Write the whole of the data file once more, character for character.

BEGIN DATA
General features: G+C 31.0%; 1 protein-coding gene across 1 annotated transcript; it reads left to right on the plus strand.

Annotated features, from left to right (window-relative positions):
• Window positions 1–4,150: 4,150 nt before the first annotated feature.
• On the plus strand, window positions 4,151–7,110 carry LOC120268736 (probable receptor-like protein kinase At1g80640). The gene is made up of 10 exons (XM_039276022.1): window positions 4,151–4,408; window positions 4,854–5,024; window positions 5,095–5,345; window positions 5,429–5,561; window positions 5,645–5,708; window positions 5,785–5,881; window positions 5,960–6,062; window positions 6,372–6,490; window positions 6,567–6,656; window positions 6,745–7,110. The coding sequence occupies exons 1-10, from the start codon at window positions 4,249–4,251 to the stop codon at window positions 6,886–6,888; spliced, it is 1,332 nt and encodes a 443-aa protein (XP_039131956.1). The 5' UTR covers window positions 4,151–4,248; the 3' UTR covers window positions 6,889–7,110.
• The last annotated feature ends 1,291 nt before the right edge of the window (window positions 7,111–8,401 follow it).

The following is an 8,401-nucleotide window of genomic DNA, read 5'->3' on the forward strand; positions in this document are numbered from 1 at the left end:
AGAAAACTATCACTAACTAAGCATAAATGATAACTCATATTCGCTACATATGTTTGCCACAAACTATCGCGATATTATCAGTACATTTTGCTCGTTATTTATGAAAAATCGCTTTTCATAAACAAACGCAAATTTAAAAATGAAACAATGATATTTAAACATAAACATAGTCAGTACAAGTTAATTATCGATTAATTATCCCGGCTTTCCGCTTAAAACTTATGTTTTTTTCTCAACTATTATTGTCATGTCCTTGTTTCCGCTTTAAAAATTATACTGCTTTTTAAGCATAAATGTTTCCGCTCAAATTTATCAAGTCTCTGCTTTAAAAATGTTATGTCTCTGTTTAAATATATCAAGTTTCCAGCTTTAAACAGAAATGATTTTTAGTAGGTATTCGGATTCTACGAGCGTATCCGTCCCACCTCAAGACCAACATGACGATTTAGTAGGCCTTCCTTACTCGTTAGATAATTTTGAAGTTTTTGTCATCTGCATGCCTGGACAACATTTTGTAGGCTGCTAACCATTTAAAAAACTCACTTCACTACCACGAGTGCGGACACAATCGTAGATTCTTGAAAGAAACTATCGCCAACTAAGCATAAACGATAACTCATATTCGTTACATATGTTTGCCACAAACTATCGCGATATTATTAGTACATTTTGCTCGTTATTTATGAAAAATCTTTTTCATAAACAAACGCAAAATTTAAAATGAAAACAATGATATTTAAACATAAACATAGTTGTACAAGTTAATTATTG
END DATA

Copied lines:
General features: G+C 31.0%; 1 protein-coding gene across 1 annotated transcript; it reads left to right on the plus strand.

Annotated features, from left to right (window-relative positions):
• Window positions 1–4,150: 4,150 nt before the first annotated feature.
• On the plus strand, window positions 4,151–7,110 carry LOC120268736 (probable receptor-like protein kinase At1g80640). The gene is made up of 10 exons (XM_039276022.1): window positions 4,151–4,408; window positions 4,854–5,024; window positions 5,095–5,345; window positions 5,429–5,561; window positions 5,645–5,708; window positions 5,785–5,881; window positions 5,960–6,062; window positions 6,372–6,490; window positions 6,567–6,656; window positions 6,745–7,110. The coding sequence occupies exons 1-10, from the start codon at window positions 4,249–4,251 to the stop codon at window positions 6,886–6,888; spliced, it is 1,332 nt and encodes a 443-aa protein (XP_039131956.1). The 5' UTR covers window positions 4,151–4,248; the 3' UTR covers window positions 6,889–7,110.
• The last annotated feature ends 1,291 nt before the right edge of the window (window positions 7,111–8,401 follow it).

The following is an 8,401-nucleotide window of genomic DNA, read 5'->3' on the forward strand; positions in this document are numbered from 1 at the left end:
AGAAAACTATCACTAACTAAGCATAAATGATAACTCATATTCGCTACATATGTTTGCCACAAACTATCGCGATATTATCAGTACATTTTGCTCGTTATTTATGAAAAATCGCTTTTCATAAACAAACGCAAATTTAAAAATGAAACAATGATATTTAAACATAAACATAGTCAGTACAAGTTAATTATCGATTAATTATCCCGGCTTTCCGCTTAAAACTTATGTTTTTTTCTCAACTATTATTGTCATGTCCTTGTTTCCGCTTTAAAAATTATACTGCTTTTTAAGCATAAATGTTTCCGCTCAAATTTATCAAGTCTCTGCTTTAAAAATGTTATGTCTCTGTTTAAATATATCAAGTTTCCAGCTTTAAACAGAAATGATTTTTAGTAGGTATTCGGATTCTACGAGCGTATCCGTCCCACCTCAAGACCAACATGACGATTTAGTAGGCCTTCCTTACTCGTTAGATAATTTTGAAGTTTTTGTCATCTGCATGCCTGGACAACATTTTGTAGGCTGCTAACCATTTAAAAAACTCACTTCACTACCACGAGTGCGGACACAATCGTAGATTCTTGAAAGAAACTATCGCCAACTAAGCATAAACGATAACTCATATTCGTTACATATGTTTGCCACAAACTATCGCGATATTATTAGTACATTTTGCTCGTTATTTATGAAAAATCTTTTTCATAAACAAACGCAAAATTTAAAATGAAAACAATGATATTTAAACATAAACATAGTTGTACAAGTTAATTATTG